Personal-Finance

How urbanites can invest in virtual cattle

2015-10-18 15:50

Are you interested in owning cattle, but live in an urban area? Livestock Wealth can help you.

As of this week, the company is selling cattle to the public through its app and website, allowing urbanites to own cattle without having to own farmland or take care of the animals themselves.

It hopes to draw people’s savings back into what it calls the traditional African “asset class” (cattle).

Livestock Wealth allows one to buy a cow (for about R10 500) and pay the company R295 a month to take care of it.

Once a year, you get a “dividend” from the sale of the cow’s offspring to abattoirs. This continues indefinitely, and the cow gets replaced at the age of eight at no cost.

As long as the going price for calves trumps the fees, you have annuity income and a cow you can go and visit if you like – or observe from afar in a virtual kraal that is in the works.

Founder and CEO Ntuthuko Shezi thinks he can eventually make history by turning some of the millions of cattle kept in small inefficient herds across the continent into annuity income while simultaneously freeing up vast amounts of farmland for crops.

For now, however, the focus is on getting city dwellers into the cattle business and on breaking even on the company’s pilot farm in Vryheid, KwaZulu-Natal. That would require an initial herd of about 800, according to Shezi’s projections.

There were 40 cows on the farm at the moment and the company completed its first online cow sale on Wednesday morning, Shezi told City Press.

Enquiries had been streaming in after a launch event on Tuesday, he said. Shezi hopes to achieve scale very quickly. His target is 10 000 cattle by next year, and 100 000 after that.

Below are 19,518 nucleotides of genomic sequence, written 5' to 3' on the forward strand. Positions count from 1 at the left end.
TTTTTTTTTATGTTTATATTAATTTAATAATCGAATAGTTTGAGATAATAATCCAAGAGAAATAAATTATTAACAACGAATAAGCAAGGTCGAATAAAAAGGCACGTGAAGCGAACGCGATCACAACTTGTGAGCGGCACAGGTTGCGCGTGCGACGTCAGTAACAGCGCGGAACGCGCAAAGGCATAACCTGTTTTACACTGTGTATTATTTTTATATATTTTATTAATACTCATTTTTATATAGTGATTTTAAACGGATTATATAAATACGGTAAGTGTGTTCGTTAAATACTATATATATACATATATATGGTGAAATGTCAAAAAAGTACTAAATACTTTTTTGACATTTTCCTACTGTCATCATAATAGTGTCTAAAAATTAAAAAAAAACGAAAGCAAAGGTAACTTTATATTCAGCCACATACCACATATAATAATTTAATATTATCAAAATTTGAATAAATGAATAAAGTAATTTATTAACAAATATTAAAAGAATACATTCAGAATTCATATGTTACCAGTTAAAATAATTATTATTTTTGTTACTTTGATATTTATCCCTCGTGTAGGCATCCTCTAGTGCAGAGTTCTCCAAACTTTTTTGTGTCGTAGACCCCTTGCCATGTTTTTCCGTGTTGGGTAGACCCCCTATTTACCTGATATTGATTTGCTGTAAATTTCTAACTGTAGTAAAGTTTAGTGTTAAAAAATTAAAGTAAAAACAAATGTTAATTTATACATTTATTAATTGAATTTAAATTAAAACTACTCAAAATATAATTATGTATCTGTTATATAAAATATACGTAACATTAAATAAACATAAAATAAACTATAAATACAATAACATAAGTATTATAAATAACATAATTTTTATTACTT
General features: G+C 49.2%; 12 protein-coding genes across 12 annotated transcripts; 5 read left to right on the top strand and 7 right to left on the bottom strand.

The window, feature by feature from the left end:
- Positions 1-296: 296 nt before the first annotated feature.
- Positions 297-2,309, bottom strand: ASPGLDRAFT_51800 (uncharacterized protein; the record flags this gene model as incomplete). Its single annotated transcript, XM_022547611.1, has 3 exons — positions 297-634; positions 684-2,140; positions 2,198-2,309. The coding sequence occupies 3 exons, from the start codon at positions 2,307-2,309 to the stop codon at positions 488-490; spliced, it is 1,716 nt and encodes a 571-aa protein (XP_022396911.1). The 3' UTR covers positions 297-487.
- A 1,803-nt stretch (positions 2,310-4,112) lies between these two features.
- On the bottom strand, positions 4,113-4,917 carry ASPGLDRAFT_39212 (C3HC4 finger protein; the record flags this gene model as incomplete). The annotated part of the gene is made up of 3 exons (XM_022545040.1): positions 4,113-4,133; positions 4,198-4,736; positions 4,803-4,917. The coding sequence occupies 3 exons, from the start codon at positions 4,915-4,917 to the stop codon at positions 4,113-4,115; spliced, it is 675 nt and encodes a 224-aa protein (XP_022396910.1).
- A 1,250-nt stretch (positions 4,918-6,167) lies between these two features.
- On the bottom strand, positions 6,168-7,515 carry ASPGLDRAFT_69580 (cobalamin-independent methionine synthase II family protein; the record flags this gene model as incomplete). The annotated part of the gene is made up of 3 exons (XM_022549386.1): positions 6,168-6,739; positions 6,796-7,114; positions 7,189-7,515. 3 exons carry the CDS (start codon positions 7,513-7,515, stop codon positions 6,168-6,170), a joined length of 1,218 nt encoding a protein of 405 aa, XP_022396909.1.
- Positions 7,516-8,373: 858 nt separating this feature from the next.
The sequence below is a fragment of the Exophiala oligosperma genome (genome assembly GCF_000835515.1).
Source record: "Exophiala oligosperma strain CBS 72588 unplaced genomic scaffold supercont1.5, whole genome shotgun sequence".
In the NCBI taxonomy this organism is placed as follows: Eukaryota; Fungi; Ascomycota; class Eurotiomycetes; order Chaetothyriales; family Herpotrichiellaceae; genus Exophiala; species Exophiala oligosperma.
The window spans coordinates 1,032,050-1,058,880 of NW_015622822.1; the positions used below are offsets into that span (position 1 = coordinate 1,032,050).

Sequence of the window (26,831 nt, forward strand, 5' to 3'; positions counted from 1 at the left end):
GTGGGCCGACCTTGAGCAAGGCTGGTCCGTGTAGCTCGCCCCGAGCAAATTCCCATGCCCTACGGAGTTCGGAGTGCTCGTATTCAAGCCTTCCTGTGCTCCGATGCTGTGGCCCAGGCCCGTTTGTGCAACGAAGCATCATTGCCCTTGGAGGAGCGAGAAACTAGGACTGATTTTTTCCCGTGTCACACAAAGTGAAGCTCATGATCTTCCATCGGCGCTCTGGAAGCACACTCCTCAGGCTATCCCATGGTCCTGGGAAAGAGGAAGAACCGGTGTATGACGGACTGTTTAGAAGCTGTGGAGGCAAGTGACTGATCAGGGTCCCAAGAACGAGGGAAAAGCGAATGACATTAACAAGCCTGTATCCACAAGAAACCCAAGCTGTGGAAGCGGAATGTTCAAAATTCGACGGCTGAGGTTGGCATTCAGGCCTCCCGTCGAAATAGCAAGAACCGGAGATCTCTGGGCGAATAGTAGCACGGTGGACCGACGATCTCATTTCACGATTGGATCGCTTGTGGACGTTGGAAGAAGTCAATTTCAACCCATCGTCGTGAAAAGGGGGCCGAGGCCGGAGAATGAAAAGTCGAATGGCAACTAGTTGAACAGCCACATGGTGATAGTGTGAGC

“The problem is that 75% of South Africans do not understand shares, unit trusts or bonds.

“Instead, people invest in expensive funeral insurance products.”

People did, however, understand cows, he told a small audience at the launch.

The company has even trademarked the quip “shares are difficult, cows are easy”.

The company in effect draws household savings into the beef value chain. The scheme’s income is tied to the price for weaner calves – animals sold to abattoirs at the age of six to seven months.

“We exist to change the way Africa invests” is another Livestock Wealth trademark, signalling the intention to go for a much broader market.

A big part of the pitch to prospective investors is culture, tradition and the “emotional” aspect of owning cattle.

“No one emotionally connects to shares,” says Shezi. “Owning cattle conveys a sense of pride. It’s like owning a BMW, but it actually makes financial sense.”

Cows in the Livestock Wealth system are being promoted as an alternative to unit trusts, shares or bonds, and the model is geared towards long-term investing. Shezi said Livestock Wealth would deliver annual returns for investors of between 8% and 12% – “depending on the beef price”.

That’s not a minor caveat (see below) and it also depends on whether you buy the available insurance against your cows dying or getting stolen. The straight fee is R295 per month per cow, but the insurance will be another R99. At current beef prices, that makes the difference between a profit and a loss.